Companies are producing parts using additive manufacturing or 3d printing, which can accompany challenges across the digital thread. These organizations need to understand how to assess designs for printability while avoiding print failures. Also, they must detect and mitigate issues during production. All these factors feed into the ability to produce quality parts on time and at scale using Digital Part Production and adopting additive manufacturing technologies.
Joining us in this webinar is Ashley Eckhoff, Marketing Manager for the Manufacturing Engineering Group at Siemens Digital Industries Software, with over 20 years in various capacities. He has spent the past several years deep-diving into additive manufacturing in both product design and marketing roles.
Additive manufacturing – adopting innovative software
In the last decade, additive manufacturing is one of the most talked-about innovative technologies to come to the forefront; however, companies face a few issues when adopting it. Companies producing parts using additive face challenges across the digital thread, and these organizations have questions of every step along the way, so they need to understand things like how do they assess designs for printability? How do they avoid print failures? How do they detect and mitigate issues during production? And then, of course, all these questions feed into their ability to produce quality parts on time and at scale.
The focus of this webinar is metal printing. Conversely, a failed plastic print can cost a few hundred dollars, whereas a failed metal print runs into tens of thousands of dollars. Therefore, the penalty for failure is significantly higher with metal. Many things can go awry, including a re-coater collision or a microscopic defect within the structure of the part. “These issues manifest themselves in different ways from parts that are outside of tolerance due to distortions, to surface finishes that are subpar, to actual part failures in the field due to structural weaknesses,” says Ashley Eckhoff. Subsequently, each problem equates to a loss of time and money.
Additive manufacturing – getting it right the first time
A company’s knowledge of additive manufacturing on this acquisition journey is essential. Pertinent factors come into play in this journey. Firstly, for the apprentice, article parts are failing by over 40 percent. The use of varying support strategies can solve these build failures, but this is often inefficient due to inexperience.
The more experienced journeyman faces a 30-40 percent failure rate on the first article builds of a part or group that is nesting multiple geometries together. The focus is on surface quality and post-processing management but still using supports to fix build problems. Also, they may try to adjust the orientation, rotating things around the Z direction to alleviate major problems like re-coater collisions.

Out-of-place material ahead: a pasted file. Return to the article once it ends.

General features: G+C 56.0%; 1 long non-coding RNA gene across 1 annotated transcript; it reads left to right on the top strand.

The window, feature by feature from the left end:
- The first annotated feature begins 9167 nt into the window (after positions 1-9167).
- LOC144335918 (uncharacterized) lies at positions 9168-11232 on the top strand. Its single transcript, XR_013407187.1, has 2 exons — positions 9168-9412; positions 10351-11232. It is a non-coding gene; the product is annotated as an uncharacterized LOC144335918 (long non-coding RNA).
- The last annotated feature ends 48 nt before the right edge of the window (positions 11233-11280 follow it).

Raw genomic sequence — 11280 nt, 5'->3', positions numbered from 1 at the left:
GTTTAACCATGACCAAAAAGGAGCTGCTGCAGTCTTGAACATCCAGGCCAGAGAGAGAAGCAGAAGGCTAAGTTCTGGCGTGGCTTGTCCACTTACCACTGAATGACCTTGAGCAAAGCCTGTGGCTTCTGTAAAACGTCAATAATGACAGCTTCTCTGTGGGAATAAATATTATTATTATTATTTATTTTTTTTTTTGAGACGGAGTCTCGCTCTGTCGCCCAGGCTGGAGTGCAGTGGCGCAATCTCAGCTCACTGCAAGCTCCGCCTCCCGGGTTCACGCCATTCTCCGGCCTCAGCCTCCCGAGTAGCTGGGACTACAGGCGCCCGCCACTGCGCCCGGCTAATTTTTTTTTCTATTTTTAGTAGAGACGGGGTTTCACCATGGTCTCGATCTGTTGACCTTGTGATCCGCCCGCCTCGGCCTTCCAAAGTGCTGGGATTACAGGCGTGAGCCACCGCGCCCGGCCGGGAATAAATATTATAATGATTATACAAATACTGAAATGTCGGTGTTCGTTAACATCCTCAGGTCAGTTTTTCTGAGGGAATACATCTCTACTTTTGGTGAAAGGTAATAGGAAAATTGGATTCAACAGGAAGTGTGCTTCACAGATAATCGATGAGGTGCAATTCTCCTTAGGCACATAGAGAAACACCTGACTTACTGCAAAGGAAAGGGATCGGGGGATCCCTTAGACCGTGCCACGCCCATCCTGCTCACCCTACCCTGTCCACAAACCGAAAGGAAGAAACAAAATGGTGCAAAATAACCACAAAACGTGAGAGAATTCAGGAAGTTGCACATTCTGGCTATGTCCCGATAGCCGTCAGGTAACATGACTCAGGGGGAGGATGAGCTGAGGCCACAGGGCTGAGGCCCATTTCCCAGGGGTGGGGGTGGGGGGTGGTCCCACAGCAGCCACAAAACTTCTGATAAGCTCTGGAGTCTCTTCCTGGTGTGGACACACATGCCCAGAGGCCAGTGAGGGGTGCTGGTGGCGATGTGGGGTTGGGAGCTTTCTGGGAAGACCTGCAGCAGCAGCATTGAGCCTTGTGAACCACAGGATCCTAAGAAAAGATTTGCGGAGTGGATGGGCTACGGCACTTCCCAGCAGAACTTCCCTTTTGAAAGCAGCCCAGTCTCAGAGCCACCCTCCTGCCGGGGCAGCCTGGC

The master additive engineer uses simulation to tune the different SERP process parameters by solving issues like shrink lines, distortion and porosity. The first article build failure rates are usually less than 20 percent. The additive process for their hardware is clearly understood, and they’re driving a higher return on investment for their processes. However, moving up this learning curve organically in a traditional fashion takes a time investment. Therefore, successful companies are looking for ways to short circuit that process and leap ahead in their experience level with minimal investment in money and time. Software is the answer. Applying the right software via additive manufacturing, by experience level and need, augments the natural knowledge acquisition process, allowing a quicker path with a better return on investment.
Additive manufacturing – the cost
The upfront costs for additive manufacturing include acquiring the machinery, the materials necessary to print and hidden production costs, contributing to knowledge acquisition cost. Therefore, even with a failure rate below 20 percent (master level), there’s still a one in five printing failure rate. So, the cost for materials and time will factor into the price of the customer part.
Furthermore, trial prints and testing are at an ongoing cost. When acquiring a new machine or beginning to support a new material, a company introduces numerous rounds of testing into the process. As a remedy, a company must limit the support of several technologies and materials; however, this limits the scale of the business. For example, if a company focuses on selective lasers with titanium, it can’t service a customer who needs aluminum.
There is a myriad of factors to consider when adopting additive manufacturing.
Learn more by listening to the webinar.
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Listen to the DPP Podcast on additive manufacturing.
About our expert
Ashley Eckhoff is the Marketing Manager for Siemens Manufacturing Engineering group, concentrating on Additive Manufacturing. He has a background in engineering and has been with Siemens for over 20 years in various capacities. He has spent the past few years deep-diving into additive manufacturing in both product design and marketing roles.